One of the biggest trade unions in Britain, Unite, has condemned insurance giant Aviva PLC (LON: AV) for “betraying” British workers by outsourcing 600 jobs to India, one month after the company announced 2,000 job cuts.
Now, it has emerged that 600 back-office processing jobs will be transferred to lower-cost Pune in India rather than be eliminated.
The relocations will affect staff in the cities of Norwich, York and Sheffield.
“This is an appalling way to treat the loyal workforce who are the backbone of the company,” Unite’s national officer, Dominic Hook, said in a statement.
"Unite is calling on Aviva to reverse this decision and to keep the jobs in the UK. Aviva has a responsibility to the communities it profits from. It's bad enough exporting jobs overseas when the UK economy is strong, but when Britain's economy is suffering it's outrageous that the insurer isn't supporting employment in the UK."
On the whole, Aviva’s new chief executive, Mark Wilson, is seeking to save £400 million ($611 million) in costs by cutting about 6 percent of the total workforce. Wilson also wants to reduce severance packages by cutting the payout from a rate of four weeks for every year of service to two weeks.
Aviva, which lost £3.1 billion in 2012, already axed 2,500 jobs last year.
Britain’s financial services sector, including banks and insurers, has shed some 55,000 jobs -- or 5 percent of workers in the industry -- over the past four years, Victoria Redwood, an economist at London's Capital Economics, told the International Business Times.
Barclays PLC (NYSE: BCS), HSBC Holdings PLC (NYSE: HBC) and Lloyds Banking Group PLC (NYSE: LYG), among others, have already announced large job cuts this year, as well as the outsourcing of some positions to lower wage centers in Asia.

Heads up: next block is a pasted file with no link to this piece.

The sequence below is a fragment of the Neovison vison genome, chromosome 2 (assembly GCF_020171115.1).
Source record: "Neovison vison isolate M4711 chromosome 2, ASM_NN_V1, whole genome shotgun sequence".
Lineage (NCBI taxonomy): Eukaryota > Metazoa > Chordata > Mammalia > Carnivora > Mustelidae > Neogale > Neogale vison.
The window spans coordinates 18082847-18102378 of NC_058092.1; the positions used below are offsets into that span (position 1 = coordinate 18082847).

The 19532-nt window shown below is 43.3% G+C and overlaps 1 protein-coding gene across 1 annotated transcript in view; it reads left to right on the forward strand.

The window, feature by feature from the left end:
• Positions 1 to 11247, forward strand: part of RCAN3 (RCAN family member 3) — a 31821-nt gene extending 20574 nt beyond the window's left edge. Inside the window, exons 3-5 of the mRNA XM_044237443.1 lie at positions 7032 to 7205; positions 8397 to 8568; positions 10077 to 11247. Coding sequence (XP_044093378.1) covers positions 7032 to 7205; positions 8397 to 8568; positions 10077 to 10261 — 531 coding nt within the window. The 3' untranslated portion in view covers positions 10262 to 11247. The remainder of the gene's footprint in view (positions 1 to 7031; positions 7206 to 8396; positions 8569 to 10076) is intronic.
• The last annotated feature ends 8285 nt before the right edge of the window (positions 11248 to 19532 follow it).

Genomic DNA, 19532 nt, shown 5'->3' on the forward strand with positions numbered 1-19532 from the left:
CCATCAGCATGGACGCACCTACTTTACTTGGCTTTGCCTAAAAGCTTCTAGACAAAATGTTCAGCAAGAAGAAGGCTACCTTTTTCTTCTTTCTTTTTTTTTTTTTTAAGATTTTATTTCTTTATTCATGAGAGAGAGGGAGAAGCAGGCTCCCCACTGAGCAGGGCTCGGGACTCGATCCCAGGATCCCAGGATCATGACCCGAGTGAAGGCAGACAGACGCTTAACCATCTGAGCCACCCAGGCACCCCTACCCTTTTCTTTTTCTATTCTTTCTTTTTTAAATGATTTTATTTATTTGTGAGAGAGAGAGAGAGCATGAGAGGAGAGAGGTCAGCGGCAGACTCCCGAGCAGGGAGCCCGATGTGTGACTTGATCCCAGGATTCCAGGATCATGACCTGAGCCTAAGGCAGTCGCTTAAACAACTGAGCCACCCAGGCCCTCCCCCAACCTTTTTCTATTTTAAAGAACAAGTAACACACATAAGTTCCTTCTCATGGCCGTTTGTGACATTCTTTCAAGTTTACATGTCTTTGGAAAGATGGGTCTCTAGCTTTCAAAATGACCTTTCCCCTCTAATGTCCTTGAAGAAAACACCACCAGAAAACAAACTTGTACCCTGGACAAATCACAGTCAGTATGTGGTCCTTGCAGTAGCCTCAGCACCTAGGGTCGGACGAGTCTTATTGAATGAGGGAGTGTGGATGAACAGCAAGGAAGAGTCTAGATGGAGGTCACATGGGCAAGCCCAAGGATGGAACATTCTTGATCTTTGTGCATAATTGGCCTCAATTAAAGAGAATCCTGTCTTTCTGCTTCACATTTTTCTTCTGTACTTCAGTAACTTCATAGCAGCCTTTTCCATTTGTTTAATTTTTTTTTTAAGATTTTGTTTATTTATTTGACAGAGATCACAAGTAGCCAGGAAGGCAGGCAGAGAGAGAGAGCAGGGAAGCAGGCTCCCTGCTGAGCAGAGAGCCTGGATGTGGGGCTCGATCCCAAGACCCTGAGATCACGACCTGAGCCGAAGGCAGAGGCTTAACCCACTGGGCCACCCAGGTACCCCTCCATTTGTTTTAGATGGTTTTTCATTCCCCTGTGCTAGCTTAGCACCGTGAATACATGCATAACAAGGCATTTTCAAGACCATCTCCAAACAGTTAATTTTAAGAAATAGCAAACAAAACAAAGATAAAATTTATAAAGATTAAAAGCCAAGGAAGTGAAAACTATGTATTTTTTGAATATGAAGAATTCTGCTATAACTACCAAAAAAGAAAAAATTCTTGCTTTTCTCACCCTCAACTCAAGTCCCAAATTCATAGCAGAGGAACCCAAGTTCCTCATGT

However, the issue of British jobs being moved to its former colonial empire, India, raises other troubling issues for British unions like Unite.
For one thing, the United Kingdom is home to millions of immigrants from South Asia and their descendants; it is likely that Britons of Indian and Pakistani descent are themselves losing their jobs at Aviva and other UK financial firms in this massive hemorrhaging of work.
With race and immigration always at the forefront of British political debate, in tandem with a still fragile economy, UK unions must walk a fine line when criticizing companies for moving jobs to India.
Typically, British trade unions like Unite overwhelmingly support the Labour Party and the rights of immigrant workers in the country, while condemning any acts of racism. Hence, they must be careful not to sound in any way discriminatory when discussing the sensitive topic of outsourcing jobs.
But Victoria Honeyman, a lecturer in British politics at University of Leeds, does not see a conflict here.
”There is a big difference between defending the rights of immigrant workers in Britain and defending the rights of companies to move jobs overseas,” she told the IBTimes.
“Unions, like all organizations, have a hierarchy of concerns, and defending minority rights is a very big concern. However, that applies to the country which the union resides in. That is not to say that they are not concerned about conditions overseas, but that concern comes very much lower down the pecking order of priorities than domestic jobs, and, therefore, there is no contradiction between defending the rights of immigrant workers and then criticizing companies, like Aviva, for outsourcing jobs.”
Racism is not an issue here, she adds, as the problem isn't one of race, culture or color, but geography.
“As far as the Unite union is concerned, it doesn't really matter where the jobs are being outsourced to; the key issue is that they are being outsourced,” she stated.
Palash has worked as a business journalist for 21 years in New York.